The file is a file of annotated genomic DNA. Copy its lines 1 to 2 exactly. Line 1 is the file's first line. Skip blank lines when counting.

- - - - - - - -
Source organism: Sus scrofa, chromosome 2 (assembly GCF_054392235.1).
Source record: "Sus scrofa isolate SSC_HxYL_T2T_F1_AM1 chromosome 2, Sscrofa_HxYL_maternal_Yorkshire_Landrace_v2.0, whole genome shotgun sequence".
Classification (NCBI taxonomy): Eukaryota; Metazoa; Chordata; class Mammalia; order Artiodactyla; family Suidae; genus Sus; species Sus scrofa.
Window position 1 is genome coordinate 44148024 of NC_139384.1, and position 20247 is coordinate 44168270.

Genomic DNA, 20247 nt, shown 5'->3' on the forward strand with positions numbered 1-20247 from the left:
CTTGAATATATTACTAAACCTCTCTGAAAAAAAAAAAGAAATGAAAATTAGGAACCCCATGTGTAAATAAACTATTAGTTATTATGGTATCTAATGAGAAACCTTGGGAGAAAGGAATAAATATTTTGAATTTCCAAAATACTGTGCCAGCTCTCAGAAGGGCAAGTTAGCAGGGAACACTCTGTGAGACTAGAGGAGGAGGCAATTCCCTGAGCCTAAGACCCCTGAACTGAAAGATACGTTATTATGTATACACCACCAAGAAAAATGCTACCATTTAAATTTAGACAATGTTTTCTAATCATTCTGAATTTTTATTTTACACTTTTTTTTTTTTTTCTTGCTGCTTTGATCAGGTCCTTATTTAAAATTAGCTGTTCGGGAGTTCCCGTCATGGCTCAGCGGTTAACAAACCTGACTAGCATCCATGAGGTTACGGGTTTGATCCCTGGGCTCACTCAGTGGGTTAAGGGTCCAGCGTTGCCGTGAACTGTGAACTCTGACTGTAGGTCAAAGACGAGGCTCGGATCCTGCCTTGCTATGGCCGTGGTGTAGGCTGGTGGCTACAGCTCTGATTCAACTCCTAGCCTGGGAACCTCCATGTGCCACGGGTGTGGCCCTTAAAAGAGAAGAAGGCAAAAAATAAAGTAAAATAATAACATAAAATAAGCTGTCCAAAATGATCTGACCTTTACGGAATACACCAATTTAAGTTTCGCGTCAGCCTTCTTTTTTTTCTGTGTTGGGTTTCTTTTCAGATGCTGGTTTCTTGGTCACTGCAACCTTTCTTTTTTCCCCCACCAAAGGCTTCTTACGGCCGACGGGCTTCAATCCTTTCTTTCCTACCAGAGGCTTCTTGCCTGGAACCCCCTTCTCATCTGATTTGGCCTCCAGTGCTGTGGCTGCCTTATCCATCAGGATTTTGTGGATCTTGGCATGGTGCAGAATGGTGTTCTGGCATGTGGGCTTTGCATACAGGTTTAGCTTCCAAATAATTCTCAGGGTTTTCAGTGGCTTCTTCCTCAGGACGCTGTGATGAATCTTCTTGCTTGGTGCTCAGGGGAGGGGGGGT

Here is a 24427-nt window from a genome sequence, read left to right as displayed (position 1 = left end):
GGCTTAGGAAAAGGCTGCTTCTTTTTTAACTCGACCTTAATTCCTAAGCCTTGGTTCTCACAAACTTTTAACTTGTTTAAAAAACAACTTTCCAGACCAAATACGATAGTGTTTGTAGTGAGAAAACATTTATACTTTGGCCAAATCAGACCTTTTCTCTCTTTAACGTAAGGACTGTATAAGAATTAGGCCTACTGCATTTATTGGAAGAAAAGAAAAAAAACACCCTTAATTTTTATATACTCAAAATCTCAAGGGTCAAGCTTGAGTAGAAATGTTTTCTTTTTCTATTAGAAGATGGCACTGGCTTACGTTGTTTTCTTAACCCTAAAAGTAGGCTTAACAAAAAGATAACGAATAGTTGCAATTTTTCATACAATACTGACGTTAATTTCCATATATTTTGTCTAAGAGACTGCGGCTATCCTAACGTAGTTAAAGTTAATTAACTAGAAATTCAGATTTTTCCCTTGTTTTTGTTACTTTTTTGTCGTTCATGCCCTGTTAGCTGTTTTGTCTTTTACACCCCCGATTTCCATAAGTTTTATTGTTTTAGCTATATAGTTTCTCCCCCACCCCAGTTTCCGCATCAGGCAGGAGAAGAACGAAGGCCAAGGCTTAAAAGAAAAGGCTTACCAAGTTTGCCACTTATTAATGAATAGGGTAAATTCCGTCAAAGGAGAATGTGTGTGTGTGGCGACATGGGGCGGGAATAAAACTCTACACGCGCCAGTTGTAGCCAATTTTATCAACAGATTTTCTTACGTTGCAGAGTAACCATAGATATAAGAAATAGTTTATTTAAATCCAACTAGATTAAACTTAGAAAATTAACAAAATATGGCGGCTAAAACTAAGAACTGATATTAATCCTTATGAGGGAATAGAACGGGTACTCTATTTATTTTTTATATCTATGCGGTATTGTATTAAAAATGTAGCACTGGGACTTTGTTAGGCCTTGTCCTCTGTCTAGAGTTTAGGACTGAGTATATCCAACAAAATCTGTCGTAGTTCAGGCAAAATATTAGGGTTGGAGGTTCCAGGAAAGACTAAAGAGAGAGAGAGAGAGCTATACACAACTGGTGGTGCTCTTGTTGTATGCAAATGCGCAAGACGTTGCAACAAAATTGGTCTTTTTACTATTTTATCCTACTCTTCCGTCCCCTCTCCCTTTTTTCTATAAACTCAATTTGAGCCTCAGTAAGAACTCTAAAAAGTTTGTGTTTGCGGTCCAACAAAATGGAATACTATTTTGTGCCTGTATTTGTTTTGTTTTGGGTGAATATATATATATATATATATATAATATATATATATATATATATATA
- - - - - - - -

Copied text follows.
Source organism: Sus scrofa, chromosome 2 (assembly GCF_054392235.1).
Source record: "Sus scrofa isolate SSC_HxYL_T2T_F1_AM1 chromosome 2, Sscrofa_HxYL_maternal_Yorkshire_Landrace_v2.0, whole genome shotgun sequence".